hen you started your career as a judge, you often made wrong rulings. We all did. And you made rulings that were technically right, but weren't accepted by the players. I know I have. It's even more frustrating since studying rules and the IPG doesn't seem to solve the problem. So what's going on? Why is it that players will appeal correct rulings, or argue with you?
Let me tell you two fictitious stories to illustrate this phenomenon:
Bob is a very knowledgeable level 1 judge. He scored 92% on his test and everyone respects his answers on a local rules forum. But today isn't his day. A player calls upon him and asks "can I attack with this as soon as I play it?" showing his Japanese Mutavault. Bob picks up the card, says "um, no," and leaves. The player appeals to the Head Judge.
Charlene is an experienced level 2 judge, but it seems that the players never believe her. Today, Isaac is playing against Oscar and forgets his Honden of Infinite Rage for one turn, and realizes it while choosing a target for its ability on his next upkeep. Isaac calls Judge Charlene, she thinks for a couple of seconds while looking at the ceiling, then she says Isaac has to put another instance of the ability on the stack. Isaac asks if it's ok to target his opponent's 2/2 creature twice. Charlene frowns, looks at her Head Judge, then says "oh yes, you can do that." Oscar starts arguing in a belligerent manner.
What went wrong in these two rulings? I'll tell you: the body language of the judges showed lack of confidence. In the players' eyes, they didn't appear to have the skills to handle the situation. Bob didn't make eye contact with either player. Charlene almost ignored Oscar. By looking away while thinking, and by forgetting to make eye contact with both players, she betrayed that she was afraid to deliver what she knew would be a harsh ruling.
A psychology professor named Albert Mehrabian established that when communicating feelings and attitude, words account for 7%, while tone of voice accounts for 38% and body language for 55%. That's right, 93% of your confidence in what you say will show through your body language and voice tone. Because answering a ruling is such a common situation, it's the primary training ground for displaying confidence and learning to listen. Why do I speak of confidence and listening at the same time? Because these two concepts are fundamentally intertwined. One cannot go without the other. Confidence without listening is pure arrogance. Listening without confidence is just being overwhelmed.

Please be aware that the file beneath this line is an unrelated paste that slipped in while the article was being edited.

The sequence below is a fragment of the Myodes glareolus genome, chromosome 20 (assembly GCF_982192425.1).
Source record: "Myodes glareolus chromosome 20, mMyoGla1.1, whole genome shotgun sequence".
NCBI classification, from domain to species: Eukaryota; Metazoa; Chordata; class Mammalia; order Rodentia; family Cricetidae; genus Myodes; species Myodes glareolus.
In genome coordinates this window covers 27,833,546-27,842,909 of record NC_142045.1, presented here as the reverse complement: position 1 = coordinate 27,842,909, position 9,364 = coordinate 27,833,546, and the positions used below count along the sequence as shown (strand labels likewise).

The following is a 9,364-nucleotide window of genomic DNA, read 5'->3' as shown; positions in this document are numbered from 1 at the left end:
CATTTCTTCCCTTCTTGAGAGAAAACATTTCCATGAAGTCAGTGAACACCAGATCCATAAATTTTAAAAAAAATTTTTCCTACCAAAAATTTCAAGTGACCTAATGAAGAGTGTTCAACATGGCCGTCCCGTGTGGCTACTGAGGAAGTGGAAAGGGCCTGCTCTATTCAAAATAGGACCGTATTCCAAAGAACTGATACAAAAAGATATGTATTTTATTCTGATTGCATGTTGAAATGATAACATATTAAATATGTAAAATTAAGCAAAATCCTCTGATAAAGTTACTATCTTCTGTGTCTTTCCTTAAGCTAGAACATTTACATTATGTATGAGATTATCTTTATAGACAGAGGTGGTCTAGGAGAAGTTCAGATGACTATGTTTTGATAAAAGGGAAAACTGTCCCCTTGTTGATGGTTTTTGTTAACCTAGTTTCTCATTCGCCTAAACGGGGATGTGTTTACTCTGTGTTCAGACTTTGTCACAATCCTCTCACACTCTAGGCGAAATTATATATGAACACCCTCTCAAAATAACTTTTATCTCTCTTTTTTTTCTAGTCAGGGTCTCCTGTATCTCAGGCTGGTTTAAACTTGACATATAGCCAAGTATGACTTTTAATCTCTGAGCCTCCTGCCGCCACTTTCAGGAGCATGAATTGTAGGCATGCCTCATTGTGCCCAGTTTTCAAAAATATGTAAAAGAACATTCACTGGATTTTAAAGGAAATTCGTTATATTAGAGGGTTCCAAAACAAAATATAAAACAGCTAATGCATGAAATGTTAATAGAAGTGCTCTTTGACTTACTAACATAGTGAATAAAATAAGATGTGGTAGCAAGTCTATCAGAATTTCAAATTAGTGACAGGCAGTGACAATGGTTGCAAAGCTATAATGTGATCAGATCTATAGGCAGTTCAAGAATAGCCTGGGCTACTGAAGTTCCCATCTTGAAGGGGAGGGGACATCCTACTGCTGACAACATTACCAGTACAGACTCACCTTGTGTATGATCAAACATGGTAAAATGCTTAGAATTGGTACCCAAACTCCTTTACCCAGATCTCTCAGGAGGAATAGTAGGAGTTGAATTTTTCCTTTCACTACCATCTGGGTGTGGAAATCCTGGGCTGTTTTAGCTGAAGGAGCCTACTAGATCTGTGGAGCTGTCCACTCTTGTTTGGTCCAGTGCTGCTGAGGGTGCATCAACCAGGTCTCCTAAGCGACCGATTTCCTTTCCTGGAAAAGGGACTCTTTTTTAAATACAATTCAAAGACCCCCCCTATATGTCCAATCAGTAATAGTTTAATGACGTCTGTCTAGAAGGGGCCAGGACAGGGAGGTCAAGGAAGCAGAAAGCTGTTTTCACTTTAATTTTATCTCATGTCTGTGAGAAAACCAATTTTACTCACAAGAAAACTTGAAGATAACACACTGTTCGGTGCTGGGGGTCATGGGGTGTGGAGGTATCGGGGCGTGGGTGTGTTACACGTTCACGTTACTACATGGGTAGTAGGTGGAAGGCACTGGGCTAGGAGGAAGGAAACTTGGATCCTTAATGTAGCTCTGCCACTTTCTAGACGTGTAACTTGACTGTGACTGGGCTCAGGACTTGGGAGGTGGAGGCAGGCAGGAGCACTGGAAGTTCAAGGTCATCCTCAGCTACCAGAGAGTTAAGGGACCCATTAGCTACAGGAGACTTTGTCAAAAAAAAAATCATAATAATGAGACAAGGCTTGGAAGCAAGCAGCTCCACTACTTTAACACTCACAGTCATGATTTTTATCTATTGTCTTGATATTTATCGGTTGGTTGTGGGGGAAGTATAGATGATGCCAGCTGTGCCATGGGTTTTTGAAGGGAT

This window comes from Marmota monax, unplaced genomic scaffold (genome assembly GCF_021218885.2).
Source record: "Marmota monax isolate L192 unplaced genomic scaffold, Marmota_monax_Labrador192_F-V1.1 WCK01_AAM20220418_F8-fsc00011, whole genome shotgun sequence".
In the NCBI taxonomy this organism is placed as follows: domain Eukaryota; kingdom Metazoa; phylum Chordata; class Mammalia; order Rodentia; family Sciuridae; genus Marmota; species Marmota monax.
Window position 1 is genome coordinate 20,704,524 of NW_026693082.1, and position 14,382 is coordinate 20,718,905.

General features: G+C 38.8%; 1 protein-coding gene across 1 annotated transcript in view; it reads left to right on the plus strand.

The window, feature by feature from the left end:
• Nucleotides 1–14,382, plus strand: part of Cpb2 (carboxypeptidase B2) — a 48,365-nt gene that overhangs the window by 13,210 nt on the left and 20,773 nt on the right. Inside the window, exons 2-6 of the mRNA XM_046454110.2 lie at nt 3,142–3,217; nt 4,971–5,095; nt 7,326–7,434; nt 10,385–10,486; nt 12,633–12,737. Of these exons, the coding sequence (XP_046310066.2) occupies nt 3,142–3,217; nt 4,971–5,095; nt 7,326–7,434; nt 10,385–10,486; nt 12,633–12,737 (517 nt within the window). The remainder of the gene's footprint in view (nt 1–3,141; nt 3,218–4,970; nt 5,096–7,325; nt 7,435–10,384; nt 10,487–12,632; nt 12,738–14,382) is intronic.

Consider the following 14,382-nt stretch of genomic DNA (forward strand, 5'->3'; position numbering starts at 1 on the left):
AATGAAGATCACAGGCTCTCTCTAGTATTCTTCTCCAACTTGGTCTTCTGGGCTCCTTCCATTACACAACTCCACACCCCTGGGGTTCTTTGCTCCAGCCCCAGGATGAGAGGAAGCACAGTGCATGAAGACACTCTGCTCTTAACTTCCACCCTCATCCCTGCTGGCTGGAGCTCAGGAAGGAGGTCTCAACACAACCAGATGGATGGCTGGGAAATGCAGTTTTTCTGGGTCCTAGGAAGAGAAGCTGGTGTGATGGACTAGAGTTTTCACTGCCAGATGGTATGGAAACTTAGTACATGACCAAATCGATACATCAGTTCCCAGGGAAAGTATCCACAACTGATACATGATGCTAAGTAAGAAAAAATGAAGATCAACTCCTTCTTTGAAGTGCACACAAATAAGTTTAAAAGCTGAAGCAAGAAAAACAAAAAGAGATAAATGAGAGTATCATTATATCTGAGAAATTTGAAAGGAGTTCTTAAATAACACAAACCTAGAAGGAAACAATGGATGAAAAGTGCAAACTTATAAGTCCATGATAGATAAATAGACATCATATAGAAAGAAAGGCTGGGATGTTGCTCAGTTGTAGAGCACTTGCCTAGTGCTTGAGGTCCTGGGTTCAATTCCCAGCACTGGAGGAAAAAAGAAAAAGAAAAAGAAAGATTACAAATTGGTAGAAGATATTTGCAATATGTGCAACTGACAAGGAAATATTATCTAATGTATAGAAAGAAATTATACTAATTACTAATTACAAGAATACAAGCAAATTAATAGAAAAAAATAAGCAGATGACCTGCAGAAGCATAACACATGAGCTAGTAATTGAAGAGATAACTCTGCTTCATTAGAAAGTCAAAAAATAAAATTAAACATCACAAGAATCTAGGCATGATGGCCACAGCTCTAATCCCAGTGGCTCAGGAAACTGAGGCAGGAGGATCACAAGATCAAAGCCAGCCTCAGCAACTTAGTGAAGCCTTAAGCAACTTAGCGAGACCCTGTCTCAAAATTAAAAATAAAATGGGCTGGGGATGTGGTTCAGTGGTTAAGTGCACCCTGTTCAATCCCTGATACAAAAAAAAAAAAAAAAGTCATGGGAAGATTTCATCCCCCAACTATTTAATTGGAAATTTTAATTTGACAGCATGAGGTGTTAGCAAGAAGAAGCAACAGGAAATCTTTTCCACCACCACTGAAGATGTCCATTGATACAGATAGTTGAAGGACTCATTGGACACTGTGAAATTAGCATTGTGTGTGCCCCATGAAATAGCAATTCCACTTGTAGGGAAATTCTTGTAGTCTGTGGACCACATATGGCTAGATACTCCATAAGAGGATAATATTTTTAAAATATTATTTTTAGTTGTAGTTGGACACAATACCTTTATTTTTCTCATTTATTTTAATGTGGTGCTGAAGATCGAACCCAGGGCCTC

Now, what distinguishes a confident judge from a judge that doesn't control the situation? A confident judge is someone the players will trust on first sight, and whose rulings they will accept the most of time without arguing because the judge gives the impression that he knows what he does. This doesn't mean that the judge imposes a ruling. Instead, being confident, he can think more clearly and is never afraid of taking a few extra moments to make sure the ruling he's about to deliver is the correct one. The players will notice this, even unconsciously, and be much more ready to accept rulings.
Let's break down the elements of body language relevant to making a ruling.
Body Position and Relation to the Table
Most judges are tall enough that they have to look down to look at the players in the eyes. Because very often the players will be looking at the board while asking their question, it's not always easy to make eye contact. There are a couple solutions to this:
* Rest your arms or elbows on the table
* Squat down
* Rest your hand on the table, but be a bit farther away from the players